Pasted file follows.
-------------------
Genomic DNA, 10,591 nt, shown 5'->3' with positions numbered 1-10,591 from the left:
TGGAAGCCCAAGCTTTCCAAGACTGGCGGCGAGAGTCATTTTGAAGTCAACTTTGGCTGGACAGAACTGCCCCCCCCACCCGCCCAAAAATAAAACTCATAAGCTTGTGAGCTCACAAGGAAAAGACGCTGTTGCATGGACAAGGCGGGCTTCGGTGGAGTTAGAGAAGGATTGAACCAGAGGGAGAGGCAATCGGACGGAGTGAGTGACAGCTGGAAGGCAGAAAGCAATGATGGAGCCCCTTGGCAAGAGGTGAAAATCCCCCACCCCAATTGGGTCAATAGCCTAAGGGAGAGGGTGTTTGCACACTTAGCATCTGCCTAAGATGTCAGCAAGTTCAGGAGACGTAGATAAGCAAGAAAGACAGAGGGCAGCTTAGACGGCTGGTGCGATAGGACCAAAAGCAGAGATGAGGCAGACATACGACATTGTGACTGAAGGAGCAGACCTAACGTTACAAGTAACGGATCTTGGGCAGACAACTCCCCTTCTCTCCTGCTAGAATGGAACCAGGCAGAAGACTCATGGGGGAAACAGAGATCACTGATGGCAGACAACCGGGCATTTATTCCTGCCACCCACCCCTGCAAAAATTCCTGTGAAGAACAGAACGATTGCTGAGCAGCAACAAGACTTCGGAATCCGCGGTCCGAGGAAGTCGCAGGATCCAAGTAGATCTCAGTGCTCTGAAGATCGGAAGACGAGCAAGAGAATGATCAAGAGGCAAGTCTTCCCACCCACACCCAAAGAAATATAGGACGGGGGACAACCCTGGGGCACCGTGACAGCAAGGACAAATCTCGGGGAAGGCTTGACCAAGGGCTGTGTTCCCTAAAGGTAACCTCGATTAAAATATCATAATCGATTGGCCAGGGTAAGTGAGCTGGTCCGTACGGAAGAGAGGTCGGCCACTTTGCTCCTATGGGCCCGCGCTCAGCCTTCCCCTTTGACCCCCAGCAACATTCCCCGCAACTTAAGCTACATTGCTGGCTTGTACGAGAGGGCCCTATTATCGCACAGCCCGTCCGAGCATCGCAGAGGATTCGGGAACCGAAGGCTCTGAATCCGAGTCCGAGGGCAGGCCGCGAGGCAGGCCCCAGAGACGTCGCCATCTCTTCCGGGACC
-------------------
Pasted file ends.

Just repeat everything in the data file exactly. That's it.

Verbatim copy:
Genomic DNA, 10,591 nt, shown 5'->3' with positions numbered 1-10,591 from the left:
TGGAAGCCCAAGCTTTCCAAGACTGGCGGCGAGAGTCATTTTGAAGTCAACTTTGGCTGGACAGAACTGCCCCCCCCACCCGCCCAAAAATAAAACTCATAAGCTTGTGAGCTCACAAGGAAAAGACGCTGTTGCATGGACAAGGCGGGCTTCGGTGGAGTTAGAGAAGGATTGAACCAGAGGGAGAGGCAATCGGACGGAGTGAGTGACAGCTGGAAGGCAGAAAGCAATGATGGAGCCCCTTGGCAAGAGGTGAAAATCCCCCACCCCAATTGGGTCAATAGCCTAAGGGAGAGGGTGTTTGCACACTTAGCATCTGCCTAAGATGTCAGCAAGTTCAGGAGACGTAGATAAGCAAGAAAGACAGAGGGCAGCTTAGACGGCTGGTGCGATAGGACCAAAAGCAGAGATGAGGCAGACATACGACATTGTGACTGAAGGAGCAGACCTAACGTTACAAGTAACGGATCTTGGGCAGACAACTCCCCTTCTCTCCTGCTAGAATGGAACCAGGCAGAAGACTCATGGGGGAAACAGAGATCACTGATGGCAGACAACCGGGCATTTATTCCTGCCACCCACCCCTGCAAAAATTCCTGTGAAGAACAGAACGATTGCTGAGCAGCAACAAGACTTCGGAATCCGCGGTCCGAGGAAGTCGCAGGATCCAAGTAGATCTCAGTGCTCTGAAGATCGGAAGACGAGCAAGAGAATGATCAAGAGGCAAGTCTTCCCACCCACACCCAAAGAAATATAGGACGGGGGACAACCCTGGGGCACCGTGACAGCAAGGACAAATCTCGGGGAAGGCTTGACCAAGGGCTGTGTTCCCTAAAGGTAACCTCGATTAAAATATCATAATCGATTGGCCAGGGTAAGTGAGCTGGTCCGTACGGAAGAGAGGTCGGCCACTTTGCTCCTATGGGCCCGCGCTCAGCCTTCCCCTTTGACCCCCAGCAACATTCCCCGCAACTTAAGCTACATTGCTGGCTTGTACGAGAGGGCCCTATTATCGCACAGCCCGTCCGAGCATCGCAGAGGATTCGGGAACCGAAGGCTCTGAATCCGAGTCCGAGGGCAGGCCGCGAGGCAGGCCCCAGAGACGTCGCCATCTCTTCCGGGACC